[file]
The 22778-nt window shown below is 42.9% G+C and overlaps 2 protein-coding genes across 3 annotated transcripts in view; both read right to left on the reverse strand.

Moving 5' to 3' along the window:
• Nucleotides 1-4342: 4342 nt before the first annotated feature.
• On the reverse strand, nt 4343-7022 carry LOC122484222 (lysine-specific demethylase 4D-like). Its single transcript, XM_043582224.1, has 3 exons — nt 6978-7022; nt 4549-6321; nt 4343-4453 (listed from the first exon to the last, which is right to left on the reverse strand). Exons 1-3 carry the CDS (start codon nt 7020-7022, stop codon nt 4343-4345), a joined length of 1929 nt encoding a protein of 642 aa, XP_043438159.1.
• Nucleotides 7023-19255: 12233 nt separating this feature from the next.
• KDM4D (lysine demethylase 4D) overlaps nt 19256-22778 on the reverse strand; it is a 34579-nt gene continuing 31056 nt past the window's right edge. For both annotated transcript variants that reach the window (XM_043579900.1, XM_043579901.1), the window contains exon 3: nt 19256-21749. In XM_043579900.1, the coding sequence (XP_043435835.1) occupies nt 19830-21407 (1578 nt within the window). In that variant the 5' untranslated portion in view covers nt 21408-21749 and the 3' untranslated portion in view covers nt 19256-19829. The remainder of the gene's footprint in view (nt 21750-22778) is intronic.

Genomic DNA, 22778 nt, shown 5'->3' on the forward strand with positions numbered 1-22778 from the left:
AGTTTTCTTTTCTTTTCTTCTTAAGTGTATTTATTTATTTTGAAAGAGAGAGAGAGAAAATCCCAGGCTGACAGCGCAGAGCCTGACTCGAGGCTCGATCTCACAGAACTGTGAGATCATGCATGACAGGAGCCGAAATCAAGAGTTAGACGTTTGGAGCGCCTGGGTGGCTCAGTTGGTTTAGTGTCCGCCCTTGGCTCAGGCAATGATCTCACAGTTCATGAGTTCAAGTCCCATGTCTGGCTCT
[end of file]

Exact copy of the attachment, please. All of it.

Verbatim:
The 22778-nt window shown below is 42.9% G+C and overlaps 2 protein-coding genes across 3 annotated transcripts in view; both read right to left on the reverse strand.

Moving 5' to 3' along the window:
• Nucleotides 1-4342: 4342 nt before the first annotated feature.
• On the reverse strand, nt 4343-7022 carry LOC122484222 (lysine-specific demethylase 4D-like). Its single transcript, XM_043582224.1, has 3 exons — nt 6978-7022; nt 4549-6321; nt 4343-4453 (listed from the first exon to the last, which is right to left on the reverse strand). Exons 1-3 carry the CDS (start codon nt 7020-7022, stop codon nt 4343-4345), a joined length of 1929 nt encoding a protein of 642 aa, XP_043438159.1.
• Nucleotides 7023-19255: 12233 nt separating this feature from the next.
• KDM4D (lysine demethylase 4D) overlaps nt 19256-22778 on the reverse strand; it is a 34579-nt gene continuing 31056 nt past the window's right edge. For both annotated transcript variants that reach the window (XM_043579900.1, XM_043579901.1), the window contains exon 3: nt 19256-21749. In XM_043579900.1, the coding sequence (XP_043435835.1) occupies nt 19830-21407 (1578 nt within the window). In that variant the 5' untranslated portion in view covers nt 21408-21749 and the 3' untranslated portion in view covers nt 19256-19829. The remainder of the gene's footprint in view (nt 21750-22778) is intronic.

Genomic DNA, 22778 nt, shown 5'->3' on the forward strand with positions numbered 1-22778 from the left:
AGTTTTCTTTTCTTTTCTTCTTAAGTGTATTTATTTATTTTGAAAGAGAGAGAGAGAAAATCCCAGGCTGACAGCGCAGAGCCTGACTCGAGGCTCGATCTCACAGAACTGTGAGATCATGCATGACAGGAGCCGAAATCAAGAGTTAGACGTTTGGAGCGCCTGGGTGGCTCAGTTGGTTTAGTGTCCGCCCTTGGCTCAGGCAATGATCTCACAGTTCATGAGTTCAAGTCCCATGTCTGGCTCT